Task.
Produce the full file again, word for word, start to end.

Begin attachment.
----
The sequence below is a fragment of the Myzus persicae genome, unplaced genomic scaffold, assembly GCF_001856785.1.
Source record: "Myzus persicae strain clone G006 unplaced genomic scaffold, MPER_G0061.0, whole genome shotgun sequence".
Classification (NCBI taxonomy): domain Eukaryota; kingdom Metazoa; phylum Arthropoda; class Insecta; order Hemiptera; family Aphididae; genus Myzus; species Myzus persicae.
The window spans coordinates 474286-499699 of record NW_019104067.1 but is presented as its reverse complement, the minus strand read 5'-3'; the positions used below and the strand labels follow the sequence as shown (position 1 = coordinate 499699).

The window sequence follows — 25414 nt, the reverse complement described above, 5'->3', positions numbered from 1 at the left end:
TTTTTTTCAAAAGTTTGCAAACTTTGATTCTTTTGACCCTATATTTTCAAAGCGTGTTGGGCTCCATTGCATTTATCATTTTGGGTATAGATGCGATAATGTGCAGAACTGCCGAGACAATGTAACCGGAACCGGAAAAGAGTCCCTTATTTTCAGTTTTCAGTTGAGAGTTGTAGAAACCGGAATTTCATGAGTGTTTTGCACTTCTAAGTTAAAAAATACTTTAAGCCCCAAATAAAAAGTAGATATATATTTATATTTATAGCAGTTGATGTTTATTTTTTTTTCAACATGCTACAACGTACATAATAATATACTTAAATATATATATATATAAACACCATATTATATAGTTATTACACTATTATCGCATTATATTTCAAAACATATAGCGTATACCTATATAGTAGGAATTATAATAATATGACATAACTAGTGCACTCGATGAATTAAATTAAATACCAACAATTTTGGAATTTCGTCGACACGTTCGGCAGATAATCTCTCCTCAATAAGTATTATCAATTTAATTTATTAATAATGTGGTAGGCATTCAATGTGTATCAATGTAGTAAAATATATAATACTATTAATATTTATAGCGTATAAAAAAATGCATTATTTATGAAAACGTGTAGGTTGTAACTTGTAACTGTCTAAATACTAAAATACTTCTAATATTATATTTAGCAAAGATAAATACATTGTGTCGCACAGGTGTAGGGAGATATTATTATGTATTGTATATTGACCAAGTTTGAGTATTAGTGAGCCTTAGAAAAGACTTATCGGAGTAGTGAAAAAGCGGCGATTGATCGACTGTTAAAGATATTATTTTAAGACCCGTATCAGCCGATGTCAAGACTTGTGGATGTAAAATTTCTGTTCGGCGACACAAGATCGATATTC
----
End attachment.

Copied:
The sequence below is a fragment of the Myzus persicae genome, unplaced genomic scaffold, assembly GCF_001856785.1.
Source record: "Myzus persicae strain clone G006 unplaced genomic scaffold, MPER_G0061.0, whole genome shotgun sequence".
Classification (NCBI taxonomy): domain Eukaryota; kingdom Metazoa; phylum Arthropoda; class Insecta; order Hemiptera; family Aphididae; genus Myzus; species Myzus persicae.
The window spans coordinates 474286-499699 of record NW_019104067.1 but is presented as its reverse complement, the minus strand read 5'-3'; the positions used below and the strand labels follow the sequence as shown (position 1 = coordinate 499699).

The window sequence follows — 25414 nt, the reverse complement described above, 5'->3', positions numbered from 1 at the left end:
TTTTTTTCAAAAGTTTGCAAACTTTGATTCTTTTGACCCTATATTTTCAAAGCGTGTTGGGCTCCATTGCATTTATCATTTTGGGTATAGATGCGATAATGTGCAGAACTGCCGAGACAATGTAACCGGAACCGGAAAAGAGTCCCTTATTTTCAGTTTTCAGTTGAGAGTTGTAGAAACCGGAATTTCATGAGTGTTTTGCACTTCTAAGTTAAAAAATACTTTAAGCCCCAAATAAAAAGTAGATATATATTTATATTTATAGCAGTTGATGTTTATTTTTTTTTCAACATGCTACAACGTACATAATAATATACTTAAATATATATATATATAAACACCATATTATATAGTTATTACACTATTATCGCATTATATTTCAAAACATATAGCGTATACCTATATAGTAGGAATTATAATAATATGACATAACTAGTGCACTCGATGAATTAAATTAAATACCAACAATTTTGGAATTTCGTCGACACGTTCGGCAGATAATCTCTCCTCAATAAGTATTATCAATTTAATTTATTAATAATGTGGTAGGCATTCAATGTGTATCAATGTAGTAAAATATATAATACTATTAATATTTATAGCGTATAAAAAAATGCATTATTTATGAAAACGTGTAGGTTGTAACTTGTAACTGTCTAAATACTAAAATACTTCTAATATTATATTTAGCAAAGATAAATACATTGTGTCGCACAGGTGTAGGGAGATATTATTATGTATTGTATATTGACCAAGTTTGAGTATTAGTGAGCCTTAGAAAAGACTTATCGGAGTAGTGAAAAAGCGGCGATTGATCGACTGTTAAAGATATTATTTTAAGACCCGTATCAGCCGATGTCAAGACTTGTGGATGTAAAATTTCTGTTCGGCGACACAAGATCGATATTC